Young Britons MOST Likely to Catch Covid-19 Because Less Sticking to Social Distancing Rules, Study Says – The Sun

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YOUNG Britons are most likely to have taken Covid, according to official data.

Initial research from Public Health England shows that people between the ages of 17 and 29 were much more likely to get the infection than older people.

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    Young people aged 17 to 29 are the most likely age group to have contracted a coronavirus
Young people aged 17 to 29 are the most likely age group to have contracted a coronavirusCredits: Getty Images – Getty

It reveals that around 11% of patients tested positive for antibodies in London in early April, indicating that they got the virus and recovered.

In contrast, only 6% of people in their 60s had antibodies to the coronavirus, a difference of more than half.

Officials said the results were “unexpected,” especially since the majority of those seeking help from the NHS were elderly.

But experts say young Britons are the least likely to experience social distancing, so it’s not surprising that they are at greatest risk of catching Covid.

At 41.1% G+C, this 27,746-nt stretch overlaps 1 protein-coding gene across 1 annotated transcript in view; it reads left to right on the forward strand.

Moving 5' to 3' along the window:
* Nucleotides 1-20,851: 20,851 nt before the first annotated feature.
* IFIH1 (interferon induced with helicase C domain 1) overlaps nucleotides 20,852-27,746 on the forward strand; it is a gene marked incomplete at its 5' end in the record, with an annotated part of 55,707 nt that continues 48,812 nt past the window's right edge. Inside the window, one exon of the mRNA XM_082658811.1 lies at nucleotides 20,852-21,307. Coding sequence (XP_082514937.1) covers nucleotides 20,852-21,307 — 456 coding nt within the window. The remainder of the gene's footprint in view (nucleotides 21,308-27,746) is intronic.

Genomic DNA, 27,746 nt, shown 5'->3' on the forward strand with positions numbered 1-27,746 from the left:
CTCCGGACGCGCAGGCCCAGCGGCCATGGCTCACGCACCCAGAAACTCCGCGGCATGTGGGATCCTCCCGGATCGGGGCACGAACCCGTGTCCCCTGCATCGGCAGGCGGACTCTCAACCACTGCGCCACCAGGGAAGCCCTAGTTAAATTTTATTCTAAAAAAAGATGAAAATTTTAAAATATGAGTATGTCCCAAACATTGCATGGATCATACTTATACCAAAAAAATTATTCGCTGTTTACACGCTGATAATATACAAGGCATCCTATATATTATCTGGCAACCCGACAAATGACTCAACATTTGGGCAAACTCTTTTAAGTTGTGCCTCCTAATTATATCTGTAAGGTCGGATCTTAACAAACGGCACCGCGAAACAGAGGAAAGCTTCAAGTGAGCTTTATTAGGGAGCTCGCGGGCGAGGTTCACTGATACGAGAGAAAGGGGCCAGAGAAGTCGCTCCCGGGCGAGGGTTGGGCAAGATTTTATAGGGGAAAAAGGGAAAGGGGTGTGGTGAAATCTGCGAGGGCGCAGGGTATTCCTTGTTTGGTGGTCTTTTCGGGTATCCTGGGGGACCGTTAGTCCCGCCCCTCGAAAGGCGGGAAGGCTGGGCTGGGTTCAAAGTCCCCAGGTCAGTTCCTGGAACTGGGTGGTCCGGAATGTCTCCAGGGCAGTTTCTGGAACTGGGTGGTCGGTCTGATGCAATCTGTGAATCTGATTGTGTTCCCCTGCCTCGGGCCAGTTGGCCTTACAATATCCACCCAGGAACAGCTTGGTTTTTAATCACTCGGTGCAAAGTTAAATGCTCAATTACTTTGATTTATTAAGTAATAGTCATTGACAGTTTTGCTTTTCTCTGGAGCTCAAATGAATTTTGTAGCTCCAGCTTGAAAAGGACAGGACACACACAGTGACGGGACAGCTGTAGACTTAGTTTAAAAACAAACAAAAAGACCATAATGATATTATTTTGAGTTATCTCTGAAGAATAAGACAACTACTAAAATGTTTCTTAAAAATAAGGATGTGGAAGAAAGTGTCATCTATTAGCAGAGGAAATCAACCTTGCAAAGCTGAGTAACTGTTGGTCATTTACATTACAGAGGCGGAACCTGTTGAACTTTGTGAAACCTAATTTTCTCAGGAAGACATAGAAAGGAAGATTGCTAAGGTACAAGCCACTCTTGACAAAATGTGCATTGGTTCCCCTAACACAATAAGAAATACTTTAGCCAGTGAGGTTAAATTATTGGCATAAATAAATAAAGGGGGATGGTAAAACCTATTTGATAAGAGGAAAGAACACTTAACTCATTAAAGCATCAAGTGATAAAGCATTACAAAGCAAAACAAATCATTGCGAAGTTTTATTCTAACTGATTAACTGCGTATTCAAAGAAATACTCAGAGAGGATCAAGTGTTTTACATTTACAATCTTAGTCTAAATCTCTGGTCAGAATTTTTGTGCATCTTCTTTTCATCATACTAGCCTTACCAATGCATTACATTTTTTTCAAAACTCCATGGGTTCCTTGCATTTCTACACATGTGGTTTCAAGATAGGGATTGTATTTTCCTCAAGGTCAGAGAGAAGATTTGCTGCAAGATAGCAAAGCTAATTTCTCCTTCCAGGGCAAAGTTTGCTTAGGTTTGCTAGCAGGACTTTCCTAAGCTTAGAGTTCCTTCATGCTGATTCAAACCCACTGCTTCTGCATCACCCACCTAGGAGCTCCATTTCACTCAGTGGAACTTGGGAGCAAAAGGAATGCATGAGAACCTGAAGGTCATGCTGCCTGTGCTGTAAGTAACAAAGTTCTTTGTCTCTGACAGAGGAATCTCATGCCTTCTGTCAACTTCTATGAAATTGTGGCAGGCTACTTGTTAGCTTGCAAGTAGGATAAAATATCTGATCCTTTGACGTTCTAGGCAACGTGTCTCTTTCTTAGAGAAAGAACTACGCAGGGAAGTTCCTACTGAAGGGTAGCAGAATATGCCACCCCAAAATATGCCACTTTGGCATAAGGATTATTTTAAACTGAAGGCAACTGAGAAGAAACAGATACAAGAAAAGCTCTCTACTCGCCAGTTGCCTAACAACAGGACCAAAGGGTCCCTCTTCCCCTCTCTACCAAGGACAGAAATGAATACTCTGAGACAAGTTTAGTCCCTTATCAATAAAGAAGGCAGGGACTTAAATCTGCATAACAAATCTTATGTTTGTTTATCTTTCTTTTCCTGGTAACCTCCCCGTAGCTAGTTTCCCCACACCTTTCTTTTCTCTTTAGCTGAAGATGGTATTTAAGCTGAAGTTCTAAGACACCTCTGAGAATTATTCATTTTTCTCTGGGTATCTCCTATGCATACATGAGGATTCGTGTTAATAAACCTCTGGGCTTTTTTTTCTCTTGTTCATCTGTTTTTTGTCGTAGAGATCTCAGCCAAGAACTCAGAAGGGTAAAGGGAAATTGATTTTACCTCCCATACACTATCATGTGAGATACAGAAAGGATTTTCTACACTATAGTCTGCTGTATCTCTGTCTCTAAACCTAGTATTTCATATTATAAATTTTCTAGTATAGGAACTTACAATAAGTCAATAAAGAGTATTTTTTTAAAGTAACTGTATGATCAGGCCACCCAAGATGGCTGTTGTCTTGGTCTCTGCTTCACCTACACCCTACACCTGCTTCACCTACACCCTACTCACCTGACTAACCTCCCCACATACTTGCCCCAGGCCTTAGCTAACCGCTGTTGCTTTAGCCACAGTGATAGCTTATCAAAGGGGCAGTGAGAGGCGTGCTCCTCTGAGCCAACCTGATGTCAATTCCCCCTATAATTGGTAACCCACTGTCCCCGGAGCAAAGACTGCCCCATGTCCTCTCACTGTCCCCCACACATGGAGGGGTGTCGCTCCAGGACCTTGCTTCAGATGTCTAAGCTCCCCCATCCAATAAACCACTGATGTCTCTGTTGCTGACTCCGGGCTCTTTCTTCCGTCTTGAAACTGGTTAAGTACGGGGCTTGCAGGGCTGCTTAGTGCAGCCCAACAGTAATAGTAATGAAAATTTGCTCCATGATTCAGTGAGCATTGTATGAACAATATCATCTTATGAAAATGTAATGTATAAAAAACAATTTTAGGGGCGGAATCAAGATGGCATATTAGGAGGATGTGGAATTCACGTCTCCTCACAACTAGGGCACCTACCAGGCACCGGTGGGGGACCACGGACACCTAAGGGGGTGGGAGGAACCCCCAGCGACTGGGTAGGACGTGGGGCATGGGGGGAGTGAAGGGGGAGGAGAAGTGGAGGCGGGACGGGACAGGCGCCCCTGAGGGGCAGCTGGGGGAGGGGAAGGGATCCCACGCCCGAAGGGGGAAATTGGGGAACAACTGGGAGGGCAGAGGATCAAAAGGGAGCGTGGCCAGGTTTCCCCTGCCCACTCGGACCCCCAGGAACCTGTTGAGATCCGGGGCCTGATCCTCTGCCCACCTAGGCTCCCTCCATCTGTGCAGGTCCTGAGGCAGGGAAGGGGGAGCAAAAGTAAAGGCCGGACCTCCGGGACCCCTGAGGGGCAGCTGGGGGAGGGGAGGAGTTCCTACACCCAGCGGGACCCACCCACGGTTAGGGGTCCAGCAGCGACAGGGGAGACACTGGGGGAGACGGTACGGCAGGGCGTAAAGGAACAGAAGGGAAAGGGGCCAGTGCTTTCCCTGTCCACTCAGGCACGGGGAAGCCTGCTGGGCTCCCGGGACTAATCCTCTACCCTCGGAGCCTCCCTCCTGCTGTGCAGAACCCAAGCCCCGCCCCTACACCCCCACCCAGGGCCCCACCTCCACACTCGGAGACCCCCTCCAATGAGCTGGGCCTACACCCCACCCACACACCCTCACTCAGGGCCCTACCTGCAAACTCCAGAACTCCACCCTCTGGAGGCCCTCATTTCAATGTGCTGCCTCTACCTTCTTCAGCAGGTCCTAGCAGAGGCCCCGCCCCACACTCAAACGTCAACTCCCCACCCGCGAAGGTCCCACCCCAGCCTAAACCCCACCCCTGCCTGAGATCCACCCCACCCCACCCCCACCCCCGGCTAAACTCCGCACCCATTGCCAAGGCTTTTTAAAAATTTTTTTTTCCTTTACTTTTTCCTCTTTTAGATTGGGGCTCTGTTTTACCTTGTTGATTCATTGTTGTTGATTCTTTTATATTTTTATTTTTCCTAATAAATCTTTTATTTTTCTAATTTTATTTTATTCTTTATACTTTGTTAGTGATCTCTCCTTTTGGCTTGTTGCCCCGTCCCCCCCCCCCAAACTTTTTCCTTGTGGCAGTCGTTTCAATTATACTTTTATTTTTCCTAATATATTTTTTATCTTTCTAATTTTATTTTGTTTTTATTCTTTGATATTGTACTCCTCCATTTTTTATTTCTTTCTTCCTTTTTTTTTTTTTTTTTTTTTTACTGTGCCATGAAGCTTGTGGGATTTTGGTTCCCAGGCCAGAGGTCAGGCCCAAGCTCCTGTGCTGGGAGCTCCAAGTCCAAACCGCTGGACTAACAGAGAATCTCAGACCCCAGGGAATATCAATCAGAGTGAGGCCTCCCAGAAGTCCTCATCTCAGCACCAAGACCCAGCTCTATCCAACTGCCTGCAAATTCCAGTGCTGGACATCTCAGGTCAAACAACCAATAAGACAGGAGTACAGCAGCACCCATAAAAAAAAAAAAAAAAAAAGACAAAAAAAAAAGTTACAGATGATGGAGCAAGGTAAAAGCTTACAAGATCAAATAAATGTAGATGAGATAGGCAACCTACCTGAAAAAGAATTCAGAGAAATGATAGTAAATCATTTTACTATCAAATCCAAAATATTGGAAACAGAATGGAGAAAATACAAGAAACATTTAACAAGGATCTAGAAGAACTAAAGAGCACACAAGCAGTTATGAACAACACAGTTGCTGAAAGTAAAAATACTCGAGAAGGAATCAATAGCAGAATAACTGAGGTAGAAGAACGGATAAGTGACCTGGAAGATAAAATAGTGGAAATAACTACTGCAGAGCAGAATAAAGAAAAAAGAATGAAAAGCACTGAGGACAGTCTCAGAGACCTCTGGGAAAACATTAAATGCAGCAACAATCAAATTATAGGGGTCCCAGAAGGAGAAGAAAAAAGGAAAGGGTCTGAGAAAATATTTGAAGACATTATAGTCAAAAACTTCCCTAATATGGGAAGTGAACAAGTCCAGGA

The results are based on blood tests taken from thousands of people across the country to assess the number of Britons living with the disease.

PHE immunology manager Mary Ramsay said people aged 17 to 29 were the “most common group of infected people” in the capital and that exposure “decreases with age”, according to the Health Service Journal.

    Mary Ramsay, head of immunology, Public Health England, explains that exposure to Covid-19 decreases with age
Mary Ramsay, head of immunology, Public Health England, explains that exposure to Covid-19 decreases with age

Speaking at a diagnostic conference, she said, “This is exactly the opposite of what we see for the disease.

“We see the disease mainly in the elderly, whereas with the infection we seem to see it in the young adults.

“This is a very interesting and most likely unexpected discovery. I think even the modellers have found it unexpected that infection rates seem to be higher in young adults. “

She said the trends were similar in other regions.

Paul Hunter, professor of medicine at the UEA, said: “Young people are the most likely to socialize and the least likely to stick to social distancing guidelines.

“So from this point of view, it’s not all that surprising.

“What that shows is that people in their twenties are more likely to get the virus, but that doesn’t necessarily prove that they are spreading it.

“Although you can assume that they are more likely to mix with people their age, which may be the likely source of infection.

“These first data describe the reality of what is happening on the ground.

“In London, this shows that on April 12, about 11% of 17 to 29 year olds were infected, compared to 7% of 60 to 70 year olds, a difference of more than half.”

A spokesperson for PHE said the results came from “preliminary research” and should be “treated with caution”.

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